Lindsay: Well, personally, I have a seventeen month old, so it’s a constant… I know a lot of women are listening to this and when we talk about that work-life balance struggle but really trying to be purposeful so when I am with my family, I’m purposeful with my family and when I am focused on my career, my business which is something that just really fulfilled a passionate of mine, that I’m purposeful there, too. I think that that’s a real lesson that as women we need to learn that it’s not necessarily about having it all, but maybe just not all at once. I am being purposeful so that is always sort of front of mind for me.
Jonathan, what’s next for body project and for me personally and professionally? I see the body project. I see this vision; it’s bigger than me. It’s a movement. It’s movement of success-driven women doing things just beyond the four walls of a fitness studio. It’s for treats. It’s workshops. It’s seminars. I do a lot of corporate trainings so I go into companies again that I come from that corporate background so that I feel I resonate there and I really, really enjoy that. A lot more speaking, small workshops, seminars and retreats, and I’m just continuing to be an advocate of this industry – fitness. Especially, I’m very fortunate to have my position with PFP Magazine and I get meet some of the most amazing fitness professionals who are making a direct impact on health every day from kids to seniors and everybody in-between. I’m really fortunate to be a part of that and I am excited to continue to be involve with that as well.
Jonathan: Well, excited to see what you do, Lindsay. You certainly have a wonderful track record and a great heart driving you in that right direction. Thank you for all that you do to help others live better and thank you for sharing your time with us today. I love hearing the story and love this practical tips.
Lindsay: Thanks, Jonathan and good luck with everything.
Jonathan: Listeners, I hope you enjoyed this wonderful conversation as much as I did. Our guest today, Lindsay Vastola. You can learn more about her as an individual at the website with her name LindsayVastola.com. Also, you can learn more about her business body project fitness, the website BodyProjectFitness.com. Always the pragmatist. I love it.
Listeners, again thank you for joining us. Please remember, this week and every week after, eat smarter, exercise smarter and live better. Chat with you soon.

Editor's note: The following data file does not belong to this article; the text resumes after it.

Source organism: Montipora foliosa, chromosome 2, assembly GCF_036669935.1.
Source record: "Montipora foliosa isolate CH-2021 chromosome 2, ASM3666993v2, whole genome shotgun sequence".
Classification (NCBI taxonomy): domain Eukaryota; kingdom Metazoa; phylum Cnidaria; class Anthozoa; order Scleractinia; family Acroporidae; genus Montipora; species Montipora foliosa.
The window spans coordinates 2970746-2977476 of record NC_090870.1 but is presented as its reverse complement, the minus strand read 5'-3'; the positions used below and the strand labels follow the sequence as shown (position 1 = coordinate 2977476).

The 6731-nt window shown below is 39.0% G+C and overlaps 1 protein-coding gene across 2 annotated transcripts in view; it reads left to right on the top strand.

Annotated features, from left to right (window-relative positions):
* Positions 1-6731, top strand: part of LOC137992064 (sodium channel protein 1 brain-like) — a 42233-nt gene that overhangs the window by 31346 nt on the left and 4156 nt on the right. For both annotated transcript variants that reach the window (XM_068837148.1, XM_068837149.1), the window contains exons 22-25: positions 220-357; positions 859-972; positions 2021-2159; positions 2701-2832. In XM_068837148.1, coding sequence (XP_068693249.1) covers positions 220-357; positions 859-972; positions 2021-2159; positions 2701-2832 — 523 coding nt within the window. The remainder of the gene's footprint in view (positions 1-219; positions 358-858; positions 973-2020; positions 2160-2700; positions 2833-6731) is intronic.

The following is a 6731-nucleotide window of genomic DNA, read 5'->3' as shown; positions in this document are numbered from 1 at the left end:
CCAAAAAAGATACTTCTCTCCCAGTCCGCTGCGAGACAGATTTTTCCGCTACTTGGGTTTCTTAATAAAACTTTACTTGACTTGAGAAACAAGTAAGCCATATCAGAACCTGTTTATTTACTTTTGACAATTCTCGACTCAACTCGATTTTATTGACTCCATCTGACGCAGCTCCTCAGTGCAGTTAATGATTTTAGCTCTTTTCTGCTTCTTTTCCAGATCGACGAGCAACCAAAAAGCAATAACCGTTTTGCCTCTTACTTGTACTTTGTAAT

[End of Audio 21:42]
This week we have the pleasure of hearing from Lindsay Vastola. In her own words:
“What happens when a success-driven Manhattan girl abruptly leaves her international marketing career to get back to her fitness roots?
She transforms the lives of thousands of women, builds a highly successful independent fitness and lifestyle business, and becomes a lunar force in the rising tide professionalism of the industry.
Lindsay Vastola fueled an early fire for fitness in the gym with her dad when she was 14. In high school and college, she worked as a volunteer student athletic trainer for a rehabilitation and sports medicine clinic. She loved helping an 80-year-old woman rehab after a hip replacement as well as assisting elite athletes to get back on the field or court after season-ending injuries. Vastola was intrigued with the human body and found satisfaction in seeing the body heal and improve.
But at 20, following a passion in helping others didn’t seem prestigious enough, so Vastola majored instead in International Politics, focusing on Japanese relations.
After graduation, she was quickly snatched up by a New York City international marketing and communications firm. Vastola earned fast promotions and soon was managing a 32-million-dollar division and 25 employees. She worked long days, had a two-hour commute into the city each way, traveled often, and practically slept with her BlackBerry.
Vastola had found the prestige and visible success she was looking for, but fulfillment and a driving sense of purpose were glaringly absent.
Five years later, in 2006, she made an abrupt decision to leave her job. She was about to get married and realized that she didn’t like the way her future looked on its current course. She knew that if she didn’t leave that job then, the chains of money and prestige would bind even tighter.
“When I made the decision to finally pursue a career as a fitness professional, I knew that it would not be part-time,” says Vastola. “In my mind, it was all or nothing. Leaving a guaranteed paycheck opened the door for me to satisfy my inner-entrepreneur, and my passion for fitness was the ideal catalyst for success.”
With no job, no money, and a wedding three months away, Vastola dove into getting a personal trainer certification and voraciously consumed all the health, fitness, and business information she could get. Having worked out in gyms across the country when she travelled for her corporate job, she was familiar with the “typical gym trainer,” an image that didn’t appeal to her much. She says she was convinced that she had something bigger to offer the world.
So with $624 in a savings account she opened back in high school, Vastola bought a few sets of dumbbells and a stability ball, filled her VW Jetta with gas — ready to travel to clients’ homes as their new personal trainer.
“I had this instinct that I could take what I was offering in personal training and make it work in a group setting,” says Vastola. “I never thought about buying into a cookie-cutter boot camp system.”
After six months of sold-out fitness programs, Body Project opened a second location.
Vastola herself is creating a special blend of her two lives – the corporate world and fitness entrepreneurship – in her upcoming project. She is working with a team to launch a new brand focusing on coaching and mentoring career and success-driven women to take their careers and business goals to the next level using fitness as their catalyst to success.”